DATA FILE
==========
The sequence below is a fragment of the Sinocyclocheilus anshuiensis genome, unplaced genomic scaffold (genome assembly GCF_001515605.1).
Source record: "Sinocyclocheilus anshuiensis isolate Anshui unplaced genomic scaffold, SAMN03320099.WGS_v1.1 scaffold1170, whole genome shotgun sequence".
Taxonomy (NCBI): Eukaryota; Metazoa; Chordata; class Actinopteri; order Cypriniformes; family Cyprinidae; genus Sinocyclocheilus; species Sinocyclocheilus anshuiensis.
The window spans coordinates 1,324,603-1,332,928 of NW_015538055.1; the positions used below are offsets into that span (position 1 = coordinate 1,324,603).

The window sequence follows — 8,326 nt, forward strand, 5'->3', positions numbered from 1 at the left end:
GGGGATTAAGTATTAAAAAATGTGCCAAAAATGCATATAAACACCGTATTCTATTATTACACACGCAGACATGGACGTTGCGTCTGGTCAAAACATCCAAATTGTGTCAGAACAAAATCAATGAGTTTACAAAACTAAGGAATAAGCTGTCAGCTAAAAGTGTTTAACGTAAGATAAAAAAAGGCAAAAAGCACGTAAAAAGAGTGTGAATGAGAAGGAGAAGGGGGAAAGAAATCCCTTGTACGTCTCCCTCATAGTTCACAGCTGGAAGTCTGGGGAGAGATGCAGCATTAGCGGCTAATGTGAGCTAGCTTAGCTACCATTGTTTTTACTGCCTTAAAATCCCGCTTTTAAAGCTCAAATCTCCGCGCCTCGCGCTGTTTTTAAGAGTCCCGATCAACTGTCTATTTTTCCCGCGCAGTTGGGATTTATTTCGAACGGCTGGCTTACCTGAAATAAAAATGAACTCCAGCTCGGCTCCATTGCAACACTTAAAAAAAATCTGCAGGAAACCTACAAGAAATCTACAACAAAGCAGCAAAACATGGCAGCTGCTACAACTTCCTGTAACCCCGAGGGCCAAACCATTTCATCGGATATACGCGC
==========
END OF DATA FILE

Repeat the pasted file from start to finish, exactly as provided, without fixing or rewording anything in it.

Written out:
The sequence below is a fragment of the Sinocyclocheilus anshuiensis genome, unplaced genomic scaffold (genome assembly GCF_001515605.1).
Source record: "Sinocyclocheilus anshuiensis isolate Anshui unplaced genomic scaffold, SAMN03320099.WGS_v1.1 scaffold1170, whole genome shotgun sequence".
Taxonomy (NCBI): Eukaryota; Metazoa; Chordata; class Actinopteri; order Cypriniformes; family Cyprinidae; genus Sinocyclocheilus; species Sinocyclocheilus anshuiensis.
The window spans coordinates 1,324,603-1,332,928 of NW_015538055.1; the positions used below are offsets into that span (position 1 = coordinate 1,324,603).

The window sequence follows — 8,326 nt, forward strand, 5'->3', positions numbered from 1 at the left end:
GGGGATTAAGTATTAAAAAATGTGCCAAAAATGCATATAAACACCGTATTCTATTATTACACACGCAGACATGGACGTTGCGTCTGGTCAAAACATCCAAATTGTGTCAGAACAAAATCAATGAGTTTACAAAACTAAGGAATAAGCTGTCAGCTAAAAGTGTTTAACGTAAGATAAAAAAAGGCAAAAAGCACGTAAAAAGAGTGTGAATGAGAAGGAGAAGGGGGAAAGAAATCCCTTGTACGTCTCCCTCATAGTTCACAGCTGGAAGTCTGGGGAGAGATGCAGCATTAGCGGCTAATGTGAGCTAGCTTAGCTACCATTGTTTTTACTGCCTTAAAATCCCGCTTTTAAAGCTCAAATCTCCGCGCCTCGCGCTGTTTTTAAGAGTCCCGATCAACTGTCTATTTTTCCCGCGCAGTTGGGATTTATTTCGAACGGCTGGCTTACCTGAAATAAAAATGAACTCCAGCTCGGCTCCATTGCAACACTTAAAAAAAATCTGCAGGAAACCTACAAGAAATCTACAACAAAGCAGCAAAACATGGCAGCTGCTACAACTTCCTGTAACCCCGAGGGCCAAACCATTTCATCGGATATACGCGC